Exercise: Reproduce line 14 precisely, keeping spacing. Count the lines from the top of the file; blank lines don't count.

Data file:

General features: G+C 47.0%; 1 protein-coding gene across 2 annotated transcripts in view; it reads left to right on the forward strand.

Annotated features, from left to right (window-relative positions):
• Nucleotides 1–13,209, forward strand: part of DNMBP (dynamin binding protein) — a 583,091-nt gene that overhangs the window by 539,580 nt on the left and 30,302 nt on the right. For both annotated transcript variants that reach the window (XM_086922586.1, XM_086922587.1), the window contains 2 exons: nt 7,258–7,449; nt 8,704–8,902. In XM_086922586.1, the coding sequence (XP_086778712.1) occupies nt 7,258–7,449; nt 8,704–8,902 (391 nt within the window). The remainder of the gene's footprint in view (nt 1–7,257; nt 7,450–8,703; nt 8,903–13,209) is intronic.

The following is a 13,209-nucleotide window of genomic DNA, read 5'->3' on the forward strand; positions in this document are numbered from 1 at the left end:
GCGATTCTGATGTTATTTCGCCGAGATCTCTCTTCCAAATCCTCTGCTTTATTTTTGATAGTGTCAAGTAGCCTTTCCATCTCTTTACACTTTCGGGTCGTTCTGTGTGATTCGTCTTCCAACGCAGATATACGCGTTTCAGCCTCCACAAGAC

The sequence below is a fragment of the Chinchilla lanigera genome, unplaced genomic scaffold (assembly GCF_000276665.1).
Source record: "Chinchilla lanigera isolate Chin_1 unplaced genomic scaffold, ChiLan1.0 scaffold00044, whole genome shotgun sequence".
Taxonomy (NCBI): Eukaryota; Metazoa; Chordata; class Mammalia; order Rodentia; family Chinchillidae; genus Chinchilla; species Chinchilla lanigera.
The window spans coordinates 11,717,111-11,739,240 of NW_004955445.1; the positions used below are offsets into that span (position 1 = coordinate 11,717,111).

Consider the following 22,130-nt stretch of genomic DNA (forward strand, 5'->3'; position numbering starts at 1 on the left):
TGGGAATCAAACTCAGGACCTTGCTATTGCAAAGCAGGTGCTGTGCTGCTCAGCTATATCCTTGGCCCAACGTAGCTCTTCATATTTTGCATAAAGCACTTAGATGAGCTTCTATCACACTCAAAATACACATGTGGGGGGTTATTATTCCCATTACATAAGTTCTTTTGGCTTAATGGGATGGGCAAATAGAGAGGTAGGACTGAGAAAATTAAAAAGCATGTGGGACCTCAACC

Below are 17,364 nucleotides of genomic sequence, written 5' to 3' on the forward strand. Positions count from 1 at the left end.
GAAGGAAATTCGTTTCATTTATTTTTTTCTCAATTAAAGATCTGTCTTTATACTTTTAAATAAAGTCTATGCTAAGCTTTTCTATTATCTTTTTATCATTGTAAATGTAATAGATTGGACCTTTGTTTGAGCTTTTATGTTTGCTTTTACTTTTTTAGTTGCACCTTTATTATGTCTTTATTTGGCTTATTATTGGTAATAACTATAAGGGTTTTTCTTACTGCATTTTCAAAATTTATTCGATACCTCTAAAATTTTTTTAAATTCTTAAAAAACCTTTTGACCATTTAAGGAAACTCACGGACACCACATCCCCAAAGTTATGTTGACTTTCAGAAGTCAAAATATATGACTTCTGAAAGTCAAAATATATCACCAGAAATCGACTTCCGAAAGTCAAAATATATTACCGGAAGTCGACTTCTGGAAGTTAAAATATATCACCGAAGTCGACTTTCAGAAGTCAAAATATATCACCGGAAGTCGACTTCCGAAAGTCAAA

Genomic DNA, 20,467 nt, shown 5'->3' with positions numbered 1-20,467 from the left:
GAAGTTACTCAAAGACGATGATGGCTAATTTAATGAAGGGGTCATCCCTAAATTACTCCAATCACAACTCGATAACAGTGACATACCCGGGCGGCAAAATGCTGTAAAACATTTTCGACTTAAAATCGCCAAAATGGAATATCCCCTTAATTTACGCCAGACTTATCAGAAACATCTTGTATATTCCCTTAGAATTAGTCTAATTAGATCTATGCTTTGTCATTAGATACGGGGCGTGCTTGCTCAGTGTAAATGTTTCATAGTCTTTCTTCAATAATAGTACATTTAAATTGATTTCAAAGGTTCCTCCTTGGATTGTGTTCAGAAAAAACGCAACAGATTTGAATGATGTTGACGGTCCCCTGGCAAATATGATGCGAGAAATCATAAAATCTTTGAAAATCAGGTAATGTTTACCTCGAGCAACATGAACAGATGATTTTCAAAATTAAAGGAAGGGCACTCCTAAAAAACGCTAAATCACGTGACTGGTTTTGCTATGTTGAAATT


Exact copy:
Genomic DNA, 20,467 nt, shown 5'->3' with positions numbered 1-20,467 from the left: